Tell us about the challenge of designing 837 Washington, the Samsung Building.
This is a project that had been designed by another developer and architect team—which proposed to [Landmarks Preservation Commission that they] tear down the existing building. The Landmarks Commission denied that application. So then Taconic Investment Partners acquired the site, and they hired us. We initially talked to Landmarks. They said they could see, maybe, a story—a story and a half—on top [of the existing site]. Our developer said they need more space. By looking at the site and its conditions, we came up with this slightly different approach. This building threads through this existing structure. One of the things that influence it was this twisting [steel] addition or this [new] part of the building…I was pretty sure that the only way this could be successful was if the new building didn’t overpower the old building.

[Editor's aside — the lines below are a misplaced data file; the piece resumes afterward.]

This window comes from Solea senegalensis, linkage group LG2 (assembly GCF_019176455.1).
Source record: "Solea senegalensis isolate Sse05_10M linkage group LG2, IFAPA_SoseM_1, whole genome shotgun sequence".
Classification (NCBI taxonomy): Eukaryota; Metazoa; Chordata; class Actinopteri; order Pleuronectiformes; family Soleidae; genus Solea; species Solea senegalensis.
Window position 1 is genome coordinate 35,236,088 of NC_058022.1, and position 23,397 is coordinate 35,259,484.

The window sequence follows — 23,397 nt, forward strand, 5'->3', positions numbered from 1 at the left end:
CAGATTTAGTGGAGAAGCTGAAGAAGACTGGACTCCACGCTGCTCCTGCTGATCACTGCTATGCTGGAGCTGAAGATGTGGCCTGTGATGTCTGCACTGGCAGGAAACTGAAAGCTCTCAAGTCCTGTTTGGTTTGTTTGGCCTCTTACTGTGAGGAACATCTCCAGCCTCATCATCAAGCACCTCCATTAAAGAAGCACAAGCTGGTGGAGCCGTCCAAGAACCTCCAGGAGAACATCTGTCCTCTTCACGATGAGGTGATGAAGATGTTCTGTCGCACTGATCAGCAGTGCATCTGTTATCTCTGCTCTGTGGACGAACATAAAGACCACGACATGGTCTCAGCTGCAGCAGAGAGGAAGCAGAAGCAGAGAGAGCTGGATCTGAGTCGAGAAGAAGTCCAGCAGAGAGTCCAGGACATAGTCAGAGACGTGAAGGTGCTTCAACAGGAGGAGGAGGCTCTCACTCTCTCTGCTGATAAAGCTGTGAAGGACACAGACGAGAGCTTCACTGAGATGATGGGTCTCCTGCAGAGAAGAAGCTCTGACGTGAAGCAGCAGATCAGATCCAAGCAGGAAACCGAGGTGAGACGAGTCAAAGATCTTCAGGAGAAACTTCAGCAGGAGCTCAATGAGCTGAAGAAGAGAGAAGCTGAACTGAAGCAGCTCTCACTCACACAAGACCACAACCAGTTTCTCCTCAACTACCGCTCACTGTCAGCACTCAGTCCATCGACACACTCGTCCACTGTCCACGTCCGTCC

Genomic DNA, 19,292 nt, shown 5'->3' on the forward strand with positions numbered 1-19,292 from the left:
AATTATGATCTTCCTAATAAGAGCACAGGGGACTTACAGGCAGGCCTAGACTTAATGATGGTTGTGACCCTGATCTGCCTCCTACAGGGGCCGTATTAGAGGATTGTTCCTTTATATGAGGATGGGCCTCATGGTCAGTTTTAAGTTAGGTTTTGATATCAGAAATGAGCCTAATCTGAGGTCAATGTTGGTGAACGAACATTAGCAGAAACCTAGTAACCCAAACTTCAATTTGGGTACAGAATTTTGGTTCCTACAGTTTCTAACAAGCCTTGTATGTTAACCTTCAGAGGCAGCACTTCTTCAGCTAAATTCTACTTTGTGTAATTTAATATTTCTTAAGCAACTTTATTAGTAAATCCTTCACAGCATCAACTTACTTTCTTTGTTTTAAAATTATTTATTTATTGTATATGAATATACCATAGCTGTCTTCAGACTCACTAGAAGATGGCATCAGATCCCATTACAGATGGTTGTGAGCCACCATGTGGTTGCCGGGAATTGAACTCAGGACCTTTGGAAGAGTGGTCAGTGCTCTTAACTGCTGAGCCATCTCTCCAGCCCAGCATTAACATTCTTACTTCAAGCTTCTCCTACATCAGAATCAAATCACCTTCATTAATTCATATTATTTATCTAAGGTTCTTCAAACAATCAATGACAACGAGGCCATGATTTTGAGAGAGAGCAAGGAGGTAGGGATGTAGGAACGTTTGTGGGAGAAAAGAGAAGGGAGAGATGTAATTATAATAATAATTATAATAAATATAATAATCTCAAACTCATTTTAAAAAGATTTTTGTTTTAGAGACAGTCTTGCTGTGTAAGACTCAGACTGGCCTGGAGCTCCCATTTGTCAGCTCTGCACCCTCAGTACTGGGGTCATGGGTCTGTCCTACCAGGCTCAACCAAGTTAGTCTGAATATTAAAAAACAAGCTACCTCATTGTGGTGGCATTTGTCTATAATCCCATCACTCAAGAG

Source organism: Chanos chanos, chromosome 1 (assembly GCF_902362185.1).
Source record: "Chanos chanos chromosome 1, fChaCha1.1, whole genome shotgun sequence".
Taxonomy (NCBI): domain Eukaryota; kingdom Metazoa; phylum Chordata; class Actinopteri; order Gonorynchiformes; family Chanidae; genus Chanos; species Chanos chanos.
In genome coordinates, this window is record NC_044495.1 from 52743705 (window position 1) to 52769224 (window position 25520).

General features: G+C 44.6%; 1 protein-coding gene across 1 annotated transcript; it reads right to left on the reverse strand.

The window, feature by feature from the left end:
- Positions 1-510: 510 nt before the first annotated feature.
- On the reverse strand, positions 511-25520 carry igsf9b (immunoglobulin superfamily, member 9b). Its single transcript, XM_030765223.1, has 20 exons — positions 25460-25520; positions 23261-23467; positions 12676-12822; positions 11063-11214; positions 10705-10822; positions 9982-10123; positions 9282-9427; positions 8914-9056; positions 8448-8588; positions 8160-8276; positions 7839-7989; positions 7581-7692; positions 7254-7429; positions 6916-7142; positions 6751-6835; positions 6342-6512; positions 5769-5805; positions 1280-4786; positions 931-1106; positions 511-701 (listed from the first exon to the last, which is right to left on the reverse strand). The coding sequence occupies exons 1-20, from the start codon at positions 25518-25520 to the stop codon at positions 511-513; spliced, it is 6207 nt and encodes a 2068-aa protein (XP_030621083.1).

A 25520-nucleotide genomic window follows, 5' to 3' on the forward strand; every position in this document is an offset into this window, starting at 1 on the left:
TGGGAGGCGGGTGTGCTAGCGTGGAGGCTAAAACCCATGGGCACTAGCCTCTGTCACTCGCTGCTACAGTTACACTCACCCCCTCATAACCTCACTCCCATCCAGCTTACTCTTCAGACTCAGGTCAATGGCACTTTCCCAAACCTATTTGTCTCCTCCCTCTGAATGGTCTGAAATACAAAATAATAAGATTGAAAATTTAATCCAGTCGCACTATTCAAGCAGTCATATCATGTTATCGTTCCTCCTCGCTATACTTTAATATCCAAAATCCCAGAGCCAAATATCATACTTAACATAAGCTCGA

Do you think the Landmarks Commission limits what architects can do?
There are some people who think going through the Landmarks process is cumbersome or difficult or something they don’t want to do, but I embrace it. I would say that a third of our work is in historic districts. I would have difficulty working on a project in the middle of a blank field or some place that didn’t have a context. And I think the work becomes more interesting if there is some kind of tension or a dialogue about a relationship to what’s there.
Some of your newest projects are using terracotta. What is it like to work with that material?
There is one that is wrapping up at 7 West 21st Street. It’s all terracotta. It’s really beautiful. It’s like a milky white and then gray terracotta on the bottom. That’s why I like working in landmarked districts. You get a chance to make these projects special.